They’re both infectious respiratory illnesses, and they have similar symptoms, but they’re caused by different viruses. As of now, the flu is much more prevalent in the U.S. than COVID-19 is. Still, comparing the two viruses is problematic, says one health communication expert.

How do infected people spread the virus?

Coronaviruses are generally spread by respiratory droplets that go into the air when an infected person coughs or sneezes.

What precautions should I take?

Federal, state and local officials continue to offer this sensible advice: take the same precautions you do during a normal flu season. These include:

  • Wash your hands or use hand sanitizer frequently.

  • Cover your mouth and nose when you sneeze.

  • Stay home if you’re sick, except to see a doctor.

  • If you develop a fever and symptoms of respiratory illness, visit a doctor.

  • Avoid people who are ill.

Should I wear a facemask?

The CDC doesn’t recommend that people who are healthy wear a facemask to protect themselves from respiratory diseases, including coronavirus. But the agency says facemasks should be used by people who show symptoms of COVID-19.

Should I stock up on meds and household items?

Experts say that if you use daily medications you should have supplies to last a couple weeks. And they say you should consider having a supply of food staples in case you get sick and have to stay at home for a while. See more household tips here.

How do you teach kids about the virus?

Here’s an informative comic from NPR made just for kids.

Is there a vaccine?

Not yet, but efforts are underway to develop one. One company, drugmaker Moderna, announced last week that it has shipped its first batch of a possible COVID-19 vaccine for humans to government researchers for testing.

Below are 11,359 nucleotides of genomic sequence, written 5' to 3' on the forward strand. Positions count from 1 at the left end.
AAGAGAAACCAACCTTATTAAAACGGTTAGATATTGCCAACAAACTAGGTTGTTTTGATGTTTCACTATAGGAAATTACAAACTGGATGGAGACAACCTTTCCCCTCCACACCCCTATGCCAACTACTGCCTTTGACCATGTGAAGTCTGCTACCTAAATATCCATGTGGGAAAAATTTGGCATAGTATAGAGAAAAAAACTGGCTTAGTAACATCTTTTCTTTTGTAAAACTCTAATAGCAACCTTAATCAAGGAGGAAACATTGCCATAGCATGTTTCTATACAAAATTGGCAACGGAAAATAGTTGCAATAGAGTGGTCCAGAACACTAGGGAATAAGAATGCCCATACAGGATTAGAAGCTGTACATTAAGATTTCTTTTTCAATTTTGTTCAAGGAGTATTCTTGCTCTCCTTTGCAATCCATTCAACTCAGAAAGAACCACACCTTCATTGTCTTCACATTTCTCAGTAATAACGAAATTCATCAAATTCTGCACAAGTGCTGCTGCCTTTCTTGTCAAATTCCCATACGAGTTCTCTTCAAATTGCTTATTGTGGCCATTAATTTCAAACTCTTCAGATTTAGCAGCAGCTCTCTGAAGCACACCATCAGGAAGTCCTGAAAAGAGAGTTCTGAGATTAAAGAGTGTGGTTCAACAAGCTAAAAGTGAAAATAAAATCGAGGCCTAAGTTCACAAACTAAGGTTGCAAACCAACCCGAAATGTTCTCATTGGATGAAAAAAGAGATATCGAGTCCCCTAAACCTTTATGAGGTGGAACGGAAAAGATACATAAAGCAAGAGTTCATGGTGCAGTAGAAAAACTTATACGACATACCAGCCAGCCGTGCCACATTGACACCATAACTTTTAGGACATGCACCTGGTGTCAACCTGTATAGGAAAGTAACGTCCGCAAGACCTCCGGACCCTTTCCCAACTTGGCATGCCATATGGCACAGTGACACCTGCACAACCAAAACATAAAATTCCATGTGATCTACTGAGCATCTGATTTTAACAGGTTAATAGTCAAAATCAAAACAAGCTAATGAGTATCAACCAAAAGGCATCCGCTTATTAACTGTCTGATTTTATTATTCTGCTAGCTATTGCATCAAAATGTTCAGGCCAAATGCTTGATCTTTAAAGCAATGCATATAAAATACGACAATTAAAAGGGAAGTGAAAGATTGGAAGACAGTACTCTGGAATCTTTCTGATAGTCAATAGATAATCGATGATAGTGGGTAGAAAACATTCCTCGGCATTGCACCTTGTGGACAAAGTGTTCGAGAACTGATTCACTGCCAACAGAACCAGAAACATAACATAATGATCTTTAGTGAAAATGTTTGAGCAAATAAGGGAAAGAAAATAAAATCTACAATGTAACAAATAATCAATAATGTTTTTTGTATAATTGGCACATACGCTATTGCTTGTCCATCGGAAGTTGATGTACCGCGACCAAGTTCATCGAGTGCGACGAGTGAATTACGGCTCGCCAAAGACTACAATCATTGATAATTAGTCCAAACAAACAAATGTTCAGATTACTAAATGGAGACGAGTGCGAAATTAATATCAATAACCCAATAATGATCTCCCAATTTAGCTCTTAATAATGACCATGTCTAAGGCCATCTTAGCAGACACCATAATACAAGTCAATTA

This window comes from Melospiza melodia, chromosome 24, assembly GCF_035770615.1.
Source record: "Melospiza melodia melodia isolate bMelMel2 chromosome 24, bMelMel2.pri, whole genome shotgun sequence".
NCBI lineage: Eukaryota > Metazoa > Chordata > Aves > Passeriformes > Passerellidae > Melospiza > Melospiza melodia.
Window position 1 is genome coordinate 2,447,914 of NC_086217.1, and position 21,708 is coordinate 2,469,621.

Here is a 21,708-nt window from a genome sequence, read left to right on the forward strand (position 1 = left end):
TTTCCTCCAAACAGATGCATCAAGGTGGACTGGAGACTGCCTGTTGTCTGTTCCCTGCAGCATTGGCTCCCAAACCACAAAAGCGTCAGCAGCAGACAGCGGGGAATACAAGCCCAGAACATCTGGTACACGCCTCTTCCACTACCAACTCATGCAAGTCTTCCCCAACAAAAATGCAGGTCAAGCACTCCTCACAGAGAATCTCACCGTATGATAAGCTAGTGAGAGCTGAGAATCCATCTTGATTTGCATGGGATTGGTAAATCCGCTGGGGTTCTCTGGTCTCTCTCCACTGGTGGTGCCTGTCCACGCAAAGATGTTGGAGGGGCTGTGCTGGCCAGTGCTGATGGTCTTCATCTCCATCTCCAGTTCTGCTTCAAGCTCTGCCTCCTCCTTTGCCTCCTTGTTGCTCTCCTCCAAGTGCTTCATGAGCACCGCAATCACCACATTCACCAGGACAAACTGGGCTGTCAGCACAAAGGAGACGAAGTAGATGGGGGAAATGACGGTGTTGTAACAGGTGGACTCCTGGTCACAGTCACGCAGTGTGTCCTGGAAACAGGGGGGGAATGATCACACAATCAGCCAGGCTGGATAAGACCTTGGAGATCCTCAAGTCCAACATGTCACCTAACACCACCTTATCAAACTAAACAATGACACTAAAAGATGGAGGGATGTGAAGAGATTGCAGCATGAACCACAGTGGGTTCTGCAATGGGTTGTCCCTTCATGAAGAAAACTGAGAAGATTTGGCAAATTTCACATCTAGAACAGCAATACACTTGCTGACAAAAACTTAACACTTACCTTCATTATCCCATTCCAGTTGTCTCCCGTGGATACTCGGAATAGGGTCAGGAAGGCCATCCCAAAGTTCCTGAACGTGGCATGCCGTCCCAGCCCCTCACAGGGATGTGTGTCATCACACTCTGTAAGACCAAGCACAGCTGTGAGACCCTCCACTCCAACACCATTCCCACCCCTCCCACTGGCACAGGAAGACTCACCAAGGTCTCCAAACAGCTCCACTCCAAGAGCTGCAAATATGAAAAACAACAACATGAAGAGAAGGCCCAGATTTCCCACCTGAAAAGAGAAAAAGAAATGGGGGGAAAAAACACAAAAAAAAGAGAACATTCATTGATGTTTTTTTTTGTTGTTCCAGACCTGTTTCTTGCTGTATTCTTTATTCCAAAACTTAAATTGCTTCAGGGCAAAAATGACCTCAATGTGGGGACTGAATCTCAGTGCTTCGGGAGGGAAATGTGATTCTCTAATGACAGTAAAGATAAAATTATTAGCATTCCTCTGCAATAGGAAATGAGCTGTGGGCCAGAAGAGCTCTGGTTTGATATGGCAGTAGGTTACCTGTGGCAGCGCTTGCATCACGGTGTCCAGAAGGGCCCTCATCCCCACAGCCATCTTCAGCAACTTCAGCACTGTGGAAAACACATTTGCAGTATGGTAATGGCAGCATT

Can I get COVID-19 from packages or products sent from China?

The CDC says on its website that it’s difficult for the virus to survive on surfaces, so “there is likely very low risk of spread from products or packaging that are shipped over a period of days or weeks at ambient temperatures.”

Will COVID-19 go away when the weather warms up?

We don’t know yet. Winter is the season for the common cold and flu, but the CDC notes that you can still get sick during warmer months. Only time will tell with this coronavirus.

Should I be concerned about pets?

There’s no reason to believe that any animals in the U.S., including pets, could be a source of infection for COVID-19, the CDC says. So far, the agency hasn’t received any reports of pets or other animals becoming sick with the virus.

Where can I get more info?

  • The CDC web page.
  • The IDPH web page. It updates on Monday, Wednesday and Friday. You can also get information from the state by calling 800-889-3931 or emailing dph.sick@illinois.gov.
  • The CDPH web page.